Last night at the Chicago Humanities Festival we saw Eric Oliver, a professor of Political Science at the University of Chicago, who gave a talk about American magical thinking. He sets up a dichotomy between what he calls “tangible” and “symbolic” thinking, which is best exemplified by a survey he describes, in which respondents are asked whether they would rather stab a photo of their family four times or stick their hand in a jar of slimy worms. Or spend the night in a beautiful house in which a family had been murdered versus spend the night in a seedy bus station. Would you rather wear pajamas that belonged to Charles Manson or pick up a nickel from the street and put it in your mouth?
The gist of these questions is probably clear. The first items in these pairs are symbolically (and negatively) resonant but don’t cause actual harm, while the second items carry real risk. Oliver found that people who consistently choose to avoid the symbolic negative resonance (and bear the real risk) tend to have other magical beliefs, such as beliefs in angels, conspiracy theories, the idea that we are living in biblical end-times, or the healing power of crystals.
Oliver connects his work to that of Daniel Kahneman, who, in his Thinking, Fast and Slow describes how we frequently use cognitive shortcuts that lead to wrong results. For example, if a ball and bat together cost $1.10, and the bat costs $1.00 more than the ball, how much is the ball?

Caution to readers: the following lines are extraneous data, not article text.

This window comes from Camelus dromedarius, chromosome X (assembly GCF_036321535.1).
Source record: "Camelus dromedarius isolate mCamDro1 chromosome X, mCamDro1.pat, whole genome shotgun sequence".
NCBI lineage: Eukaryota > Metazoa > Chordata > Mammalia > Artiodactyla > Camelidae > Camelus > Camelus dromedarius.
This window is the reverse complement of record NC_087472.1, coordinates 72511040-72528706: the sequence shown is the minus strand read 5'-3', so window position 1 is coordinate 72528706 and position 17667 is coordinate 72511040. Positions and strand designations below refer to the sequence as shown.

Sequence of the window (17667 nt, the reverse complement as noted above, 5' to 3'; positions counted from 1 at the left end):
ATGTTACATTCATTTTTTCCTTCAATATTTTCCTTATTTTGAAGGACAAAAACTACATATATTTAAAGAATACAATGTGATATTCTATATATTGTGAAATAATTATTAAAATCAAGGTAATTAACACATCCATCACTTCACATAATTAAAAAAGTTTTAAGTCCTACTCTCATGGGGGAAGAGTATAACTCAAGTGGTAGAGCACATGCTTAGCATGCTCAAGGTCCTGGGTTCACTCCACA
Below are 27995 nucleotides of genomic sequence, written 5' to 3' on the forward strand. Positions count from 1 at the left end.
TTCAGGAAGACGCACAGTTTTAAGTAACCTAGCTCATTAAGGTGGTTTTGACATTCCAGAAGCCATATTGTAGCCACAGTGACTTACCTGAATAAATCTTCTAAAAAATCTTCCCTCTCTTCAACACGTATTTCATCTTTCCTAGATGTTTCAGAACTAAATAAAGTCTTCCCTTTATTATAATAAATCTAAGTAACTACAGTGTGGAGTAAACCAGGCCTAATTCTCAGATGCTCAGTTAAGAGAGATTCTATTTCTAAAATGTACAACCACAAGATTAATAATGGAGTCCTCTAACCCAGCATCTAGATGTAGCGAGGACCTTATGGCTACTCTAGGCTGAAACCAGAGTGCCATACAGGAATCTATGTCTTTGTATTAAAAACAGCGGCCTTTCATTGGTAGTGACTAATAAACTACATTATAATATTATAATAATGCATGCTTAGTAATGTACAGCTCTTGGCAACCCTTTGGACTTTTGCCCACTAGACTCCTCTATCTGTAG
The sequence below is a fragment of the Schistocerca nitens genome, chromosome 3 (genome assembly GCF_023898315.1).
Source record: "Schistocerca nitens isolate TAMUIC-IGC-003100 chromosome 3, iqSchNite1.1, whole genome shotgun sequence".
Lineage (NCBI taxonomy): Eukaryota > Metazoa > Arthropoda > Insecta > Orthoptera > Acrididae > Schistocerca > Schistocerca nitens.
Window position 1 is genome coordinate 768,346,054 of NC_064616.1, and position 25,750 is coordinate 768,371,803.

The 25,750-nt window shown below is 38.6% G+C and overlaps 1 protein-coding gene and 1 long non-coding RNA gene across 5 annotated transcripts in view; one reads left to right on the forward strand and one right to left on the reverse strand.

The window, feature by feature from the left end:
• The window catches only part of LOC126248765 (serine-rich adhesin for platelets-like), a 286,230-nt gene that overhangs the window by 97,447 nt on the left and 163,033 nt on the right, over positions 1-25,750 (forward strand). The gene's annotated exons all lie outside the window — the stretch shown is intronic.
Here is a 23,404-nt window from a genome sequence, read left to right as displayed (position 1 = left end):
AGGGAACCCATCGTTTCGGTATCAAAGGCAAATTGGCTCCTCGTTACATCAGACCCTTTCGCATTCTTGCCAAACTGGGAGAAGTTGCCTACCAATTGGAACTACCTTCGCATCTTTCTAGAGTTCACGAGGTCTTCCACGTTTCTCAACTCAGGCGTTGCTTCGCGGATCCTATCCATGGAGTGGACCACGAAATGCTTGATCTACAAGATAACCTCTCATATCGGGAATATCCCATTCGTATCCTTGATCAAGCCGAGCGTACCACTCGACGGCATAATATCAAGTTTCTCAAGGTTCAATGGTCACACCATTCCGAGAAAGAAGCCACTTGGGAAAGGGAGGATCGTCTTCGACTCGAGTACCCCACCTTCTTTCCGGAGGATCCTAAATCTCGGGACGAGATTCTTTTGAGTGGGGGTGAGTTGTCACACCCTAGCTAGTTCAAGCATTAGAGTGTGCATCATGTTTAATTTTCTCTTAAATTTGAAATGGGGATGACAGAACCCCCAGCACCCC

Did you come up with 10 cents? Think again.
Similarly, if the asking price of a house is $400,000 we tend to believe its value is something around that, but the asking price is not relevant to its value. Determining value from scratch, though, is very difficult question. Starting with the asking price is a convenient shortcut, even if we are effectively answering a different (easier) question.
Oliver traces the surprising post-enlightenment persistence of magical beliefs to uncertainty—which he sees as always at the root of magical thinking. For example, a tribal fishing culture he discussed had few magical beliefs around river fishing, which they understood very well; however, there was a whole set of magical beliefs arranged around deep-sea fishing, which was fraught with dangers and offered uncertain rewards.
Magical thinking, then, is a kind of cognitive shortcut we use when we are uncertain or uncomfortable. While this explains particular beliefs—for example, uncertainty and discomfort about the finality of death leads some to believe in reincarnation—it’s not as clear how such beliefs are effectively tackled. Indeed, Oliver was asked that question and didn’t have a good answer.
Because we have a political discourse that is plagued by magical thinking and the denial of science, this is very troubling.